Anne Mahon

Literacy, Education & Employment

Essay submitted by Anne Mahon
Author; Chancellor, University of Manitoba
My vision is driven by the challenges and triumphs of my friend Chris.

Chris is a working-man with a big smile and even bigger dreams. He is a proud father and a former gang member. We met in 2014 when he shared his life story with me for my second book Redemption: Stories of Hope, Resilience and Life After Gangs.

Chris has experienced both his grandmother’s satisfying love and the damaging impact that oppression and residential schools have on his family. He’s known trauma, violence, poverty and addiction.

“Every day I open my eyes is a blessing,” he says. “Back in the dark days I didn’t even want to open my eyes.”

I have been tasked with imagining without boundaries my hopes for Winnipeg in 2121, 100 years from now. As I write this, I’m mindful of Chris.

In 2121, Winnipeg is a place of peace, unity, opportunity and equality. Winnipeg is a just and equitable place for all. Period. Regardless of gender, race or background. Our city flourishes because of this diversity. The Truth and Reconciliation Commission’s Calls to Action and the United Nations Declaration on the Rights of Indigenous Peoples (UNDRIP) recommendations have been integrated into our society. Systemic and societal oppression of Indigenous people and People of Colour has ended. All citizens are fully respected, fully integrated and can fully contribute. Hope is palpable for all people.

As I write this today, Winnipeg has the highest concentration of urban Indigenous people in Canada and the Indigenous population is growing at a faster rate than non-Indigenous. Indigenous people are over-represented in foster care, prisons, and homelessness (to name a few). Winnipeg’s future economic, moral and societal wellbeing depends on us ending this inequality.

In 2121, mental health is treated very differently than today. There is no stigma, no silence and no shame. The whole person is valued and treated accordingly. There is easy access to experts for diagnosis and specialists for support. Programming is abundant.

These achievements of equality and mental health supports have heavily contributed to the end of poverty, especially among children. Tragically, 18.7 percent of all children (under age 18) in Winnipeg are experiencing poverty.1 We must work together to eradicate this. A unified community is not possible when some are going hungry or living on the streets.

In 2121, there is fair access to post-secondary education. Bursaries and scholarships enable lower-income, hardworking Winnipeggers to receive quality education. This broadens their opportunity to find meaningful work and to achieve the possibility in their lives. Education breaks down barriers, disrupts societal cycles and offers hope.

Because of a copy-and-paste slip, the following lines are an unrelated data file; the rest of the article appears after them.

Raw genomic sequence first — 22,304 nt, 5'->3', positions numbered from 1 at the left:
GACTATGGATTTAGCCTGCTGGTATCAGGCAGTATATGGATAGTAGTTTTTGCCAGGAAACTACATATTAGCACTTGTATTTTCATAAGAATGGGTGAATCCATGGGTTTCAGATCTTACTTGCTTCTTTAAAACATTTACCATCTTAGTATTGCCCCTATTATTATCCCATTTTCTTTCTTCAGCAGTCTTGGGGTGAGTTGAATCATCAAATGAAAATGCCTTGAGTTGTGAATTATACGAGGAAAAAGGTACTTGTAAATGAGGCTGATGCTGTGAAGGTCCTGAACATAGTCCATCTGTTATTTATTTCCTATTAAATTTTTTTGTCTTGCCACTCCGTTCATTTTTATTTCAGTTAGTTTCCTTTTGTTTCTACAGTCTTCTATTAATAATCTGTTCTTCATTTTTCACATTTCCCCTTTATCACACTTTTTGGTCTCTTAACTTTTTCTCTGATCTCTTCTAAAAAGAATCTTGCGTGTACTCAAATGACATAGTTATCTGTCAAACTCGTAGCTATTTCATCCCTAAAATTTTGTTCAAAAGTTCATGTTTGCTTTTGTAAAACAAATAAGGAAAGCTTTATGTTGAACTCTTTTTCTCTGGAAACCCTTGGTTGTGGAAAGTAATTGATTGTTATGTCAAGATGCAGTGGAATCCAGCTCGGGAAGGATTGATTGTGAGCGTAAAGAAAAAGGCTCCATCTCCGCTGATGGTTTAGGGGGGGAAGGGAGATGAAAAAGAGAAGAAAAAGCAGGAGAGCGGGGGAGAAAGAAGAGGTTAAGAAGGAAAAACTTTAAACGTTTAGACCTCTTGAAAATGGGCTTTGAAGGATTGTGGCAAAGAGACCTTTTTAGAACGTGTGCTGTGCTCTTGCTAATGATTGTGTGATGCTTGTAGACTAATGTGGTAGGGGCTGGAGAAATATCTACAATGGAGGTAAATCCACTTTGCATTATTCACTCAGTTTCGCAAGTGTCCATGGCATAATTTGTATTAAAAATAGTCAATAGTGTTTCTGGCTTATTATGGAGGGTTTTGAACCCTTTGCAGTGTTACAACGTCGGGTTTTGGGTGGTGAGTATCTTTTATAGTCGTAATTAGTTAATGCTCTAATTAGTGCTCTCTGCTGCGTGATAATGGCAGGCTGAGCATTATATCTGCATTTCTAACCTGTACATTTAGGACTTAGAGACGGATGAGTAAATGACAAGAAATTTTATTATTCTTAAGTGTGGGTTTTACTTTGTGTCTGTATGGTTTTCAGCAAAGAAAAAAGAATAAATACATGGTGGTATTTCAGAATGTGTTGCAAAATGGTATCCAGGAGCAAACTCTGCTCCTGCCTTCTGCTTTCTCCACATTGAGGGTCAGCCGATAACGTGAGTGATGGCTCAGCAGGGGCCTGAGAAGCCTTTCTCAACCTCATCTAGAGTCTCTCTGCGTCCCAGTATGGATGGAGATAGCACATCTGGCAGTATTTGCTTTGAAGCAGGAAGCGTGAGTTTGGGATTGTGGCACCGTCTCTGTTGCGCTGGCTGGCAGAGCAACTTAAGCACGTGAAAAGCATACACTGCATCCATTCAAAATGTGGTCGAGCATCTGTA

Funding this 2121 vision is our shared responsibility. Governments and social service providers channel our tax dollars to make a difference where they are needed. Philanthropy intelligently and strategically partners to create equity to fill in the gaps. Generosity and empathy continue to be cornerstones of our city, just as they are today. Philanthropy is visionary and supports societal innovation; a testing ground for future programming.

Philanthropy is love and hope in action: giving funds, offering support and sharing time. My friend, former refugee Muuxi Adam says, “Our lives make no sense if we are not helping others.” It is in that healthy helping that we find meaning in our own lives and create relationships and community.

Which brings me back to Chris. He, Muuxi, and other participants in my books have taught me that we all have a great deal in common, despite coming from different backgrounds and cultures. The universal truths of wanting to belong, to have satisfying work for fair pay, and to raise our families in safety, apply to us all.

We should never limit our expectations to the boundaries of what we already know.

1 Quoted in Winnipeg Without Poverty: Calling on the City to Lead. (April 2018). Make Poverty History Manitoba.


Anne Mahon is interested in people, their stories and making meaningful connections. Anne is the 14th Chancellor of the University of Manitoba, a committed life-long volunteer, and an oral history author. She has written two books which tell the stories of local communities experiencing marginalization: The Lucky Ones: African Refugees Stories of Extraordinary Courage (2013) and Redemption: Stories of Hope, Resilience and Life After Gangs (2017). All author proceeds are donated to a charity that supports the community each book represents. She is currently working on her next book. Anne enjoys interviewing her book participants just as much as she enjoyed interviewing Michelle Obama in 2019.

About the photo

Photo by Andrew Mahon.

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